Importantly the SEI also provides a very useful tool for the identification of Quality Attributes - a taxonomy. This is not just a list of attributes with a detailed description, it actually breaks down attributes from the generic to the specific. Take, for example, the following diagram for performance:
(Performance Taxonomy Extracted from Barbacci, Mario; Klein, Mark; Longstaff, Thomas; & Weinstock, Charles. Quality Attributes (CMU/SEI-95-TR-021 ). Software Engineering Institute, Carnegie Mellon University, 1995.)
The Quality Attributes are broken down under the 'Concerns' branch. For example, in the case study used the 'Response Window' is an important metric which needs analysis.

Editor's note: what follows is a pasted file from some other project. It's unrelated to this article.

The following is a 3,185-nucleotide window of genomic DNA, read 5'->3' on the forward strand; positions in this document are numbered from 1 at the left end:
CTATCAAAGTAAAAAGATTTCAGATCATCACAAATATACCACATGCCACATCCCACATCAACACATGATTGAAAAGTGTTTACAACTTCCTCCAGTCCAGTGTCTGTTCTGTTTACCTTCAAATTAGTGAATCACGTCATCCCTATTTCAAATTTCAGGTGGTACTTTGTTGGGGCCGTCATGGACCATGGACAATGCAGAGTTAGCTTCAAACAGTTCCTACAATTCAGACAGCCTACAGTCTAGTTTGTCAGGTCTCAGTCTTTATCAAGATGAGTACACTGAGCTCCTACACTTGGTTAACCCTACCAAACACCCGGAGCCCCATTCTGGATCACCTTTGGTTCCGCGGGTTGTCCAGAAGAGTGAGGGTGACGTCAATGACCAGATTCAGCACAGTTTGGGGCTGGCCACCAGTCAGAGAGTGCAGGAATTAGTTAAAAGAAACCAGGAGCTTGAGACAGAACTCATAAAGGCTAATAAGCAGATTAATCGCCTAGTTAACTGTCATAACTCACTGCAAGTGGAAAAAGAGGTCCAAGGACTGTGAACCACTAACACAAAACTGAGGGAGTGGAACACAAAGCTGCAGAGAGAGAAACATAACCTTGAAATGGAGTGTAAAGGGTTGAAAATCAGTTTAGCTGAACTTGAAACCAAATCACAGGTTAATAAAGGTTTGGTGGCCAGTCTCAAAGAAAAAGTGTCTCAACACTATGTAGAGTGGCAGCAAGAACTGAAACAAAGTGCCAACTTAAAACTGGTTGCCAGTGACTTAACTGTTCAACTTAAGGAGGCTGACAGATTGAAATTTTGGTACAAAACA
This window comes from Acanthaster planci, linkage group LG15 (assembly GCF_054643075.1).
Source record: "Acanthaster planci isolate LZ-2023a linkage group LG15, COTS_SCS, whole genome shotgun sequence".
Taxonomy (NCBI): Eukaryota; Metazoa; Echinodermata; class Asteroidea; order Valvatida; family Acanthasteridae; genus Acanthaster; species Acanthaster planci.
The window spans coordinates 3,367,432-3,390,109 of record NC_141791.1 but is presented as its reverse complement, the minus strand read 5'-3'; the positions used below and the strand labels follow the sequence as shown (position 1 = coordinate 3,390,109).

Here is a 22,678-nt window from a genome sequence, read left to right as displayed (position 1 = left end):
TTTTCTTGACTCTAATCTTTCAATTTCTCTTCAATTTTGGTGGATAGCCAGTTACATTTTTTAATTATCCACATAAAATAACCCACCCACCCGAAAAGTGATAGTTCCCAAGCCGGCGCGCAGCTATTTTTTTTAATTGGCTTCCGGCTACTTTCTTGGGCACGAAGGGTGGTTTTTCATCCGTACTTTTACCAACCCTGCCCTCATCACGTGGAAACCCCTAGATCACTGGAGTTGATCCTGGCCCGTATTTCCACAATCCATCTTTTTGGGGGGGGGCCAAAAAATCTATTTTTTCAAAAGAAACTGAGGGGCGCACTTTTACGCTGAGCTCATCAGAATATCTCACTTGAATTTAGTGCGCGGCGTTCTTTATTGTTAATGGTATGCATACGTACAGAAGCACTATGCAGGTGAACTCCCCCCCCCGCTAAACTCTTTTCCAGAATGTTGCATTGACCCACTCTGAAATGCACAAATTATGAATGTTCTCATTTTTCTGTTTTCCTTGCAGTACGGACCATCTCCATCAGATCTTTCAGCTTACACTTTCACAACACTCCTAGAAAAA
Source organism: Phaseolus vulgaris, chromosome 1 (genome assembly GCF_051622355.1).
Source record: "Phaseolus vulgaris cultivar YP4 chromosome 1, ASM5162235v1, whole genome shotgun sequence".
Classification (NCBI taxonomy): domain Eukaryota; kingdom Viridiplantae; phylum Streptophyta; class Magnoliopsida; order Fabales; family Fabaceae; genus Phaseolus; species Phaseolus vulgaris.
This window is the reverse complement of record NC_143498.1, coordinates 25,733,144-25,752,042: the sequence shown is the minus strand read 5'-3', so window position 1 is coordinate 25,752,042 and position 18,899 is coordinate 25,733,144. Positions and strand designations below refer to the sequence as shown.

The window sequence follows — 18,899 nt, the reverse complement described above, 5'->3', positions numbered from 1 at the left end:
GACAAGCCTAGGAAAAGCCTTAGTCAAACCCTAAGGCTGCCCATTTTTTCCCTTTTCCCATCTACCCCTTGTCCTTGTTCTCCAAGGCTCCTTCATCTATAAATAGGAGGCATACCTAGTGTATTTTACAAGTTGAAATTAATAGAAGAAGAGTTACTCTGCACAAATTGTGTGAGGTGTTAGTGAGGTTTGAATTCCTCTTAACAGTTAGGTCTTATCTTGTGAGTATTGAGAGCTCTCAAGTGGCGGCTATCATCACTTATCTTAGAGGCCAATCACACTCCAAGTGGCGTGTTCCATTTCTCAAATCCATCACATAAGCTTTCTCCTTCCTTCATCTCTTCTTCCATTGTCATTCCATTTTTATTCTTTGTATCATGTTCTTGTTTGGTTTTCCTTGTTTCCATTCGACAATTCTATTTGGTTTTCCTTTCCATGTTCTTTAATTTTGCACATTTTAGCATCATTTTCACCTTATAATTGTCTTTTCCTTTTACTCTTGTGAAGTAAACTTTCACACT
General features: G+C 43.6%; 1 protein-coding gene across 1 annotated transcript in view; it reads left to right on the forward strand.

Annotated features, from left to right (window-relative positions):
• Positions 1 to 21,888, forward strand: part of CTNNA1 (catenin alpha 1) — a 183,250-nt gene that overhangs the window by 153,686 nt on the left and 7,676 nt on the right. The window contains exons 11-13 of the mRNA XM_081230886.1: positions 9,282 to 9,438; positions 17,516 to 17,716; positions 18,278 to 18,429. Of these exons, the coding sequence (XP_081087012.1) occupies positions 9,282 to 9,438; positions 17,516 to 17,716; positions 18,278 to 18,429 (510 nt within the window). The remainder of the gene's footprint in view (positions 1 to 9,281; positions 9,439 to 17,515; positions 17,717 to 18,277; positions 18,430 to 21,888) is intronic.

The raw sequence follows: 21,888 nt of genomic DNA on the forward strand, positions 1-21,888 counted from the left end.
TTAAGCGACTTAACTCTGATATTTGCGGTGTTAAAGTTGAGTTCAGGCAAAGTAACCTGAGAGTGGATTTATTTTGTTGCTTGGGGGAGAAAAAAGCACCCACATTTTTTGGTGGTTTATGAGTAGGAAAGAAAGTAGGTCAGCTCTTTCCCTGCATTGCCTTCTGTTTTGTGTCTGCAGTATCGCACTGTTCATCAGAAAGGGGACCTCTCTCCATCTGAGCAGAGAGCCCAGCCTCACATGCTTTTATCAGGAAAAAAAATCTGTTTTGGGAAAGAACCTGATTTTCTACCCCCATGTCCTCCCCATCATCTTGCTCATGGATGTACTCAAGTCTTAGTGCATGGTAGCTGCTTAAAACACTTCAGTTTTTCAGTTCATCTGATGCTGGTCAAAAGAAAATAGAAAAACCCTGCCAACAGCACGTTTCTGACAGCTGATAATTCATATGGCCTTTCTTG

The 'Factors' branch, lists properties of the system that can impact the concerns. In our case study the 'Arrival Pattern' and 'Execution Time' are both important factors that need to be considered.
Lastly the 'Methods' branch lists tools/theories that can be used to analyse the concerns.
This diagram is useful for identification as it encourages the reader to consider all the aspects of the attribute in question and the measurable specifics for it. Without this taxonomy it is common to hear comments such as "it has to run quick enough" but with the taxonomy the analysis becomes much more detailed and useful.
However there is a danger, particularly with using a general, external taxonomy. My observation is that once provided with a taxonomy the participants tend to stick very closely to it and forget out the Quality Attributes NOT listed on it. For example the SEI list does not include Usability attributes or anything covering Internationalisation/Localisation. In response to this I'd suggest creating your own domain specific taxonomy. For example, if you work on retail websites you'll want more focus on usability and less on safety criticality.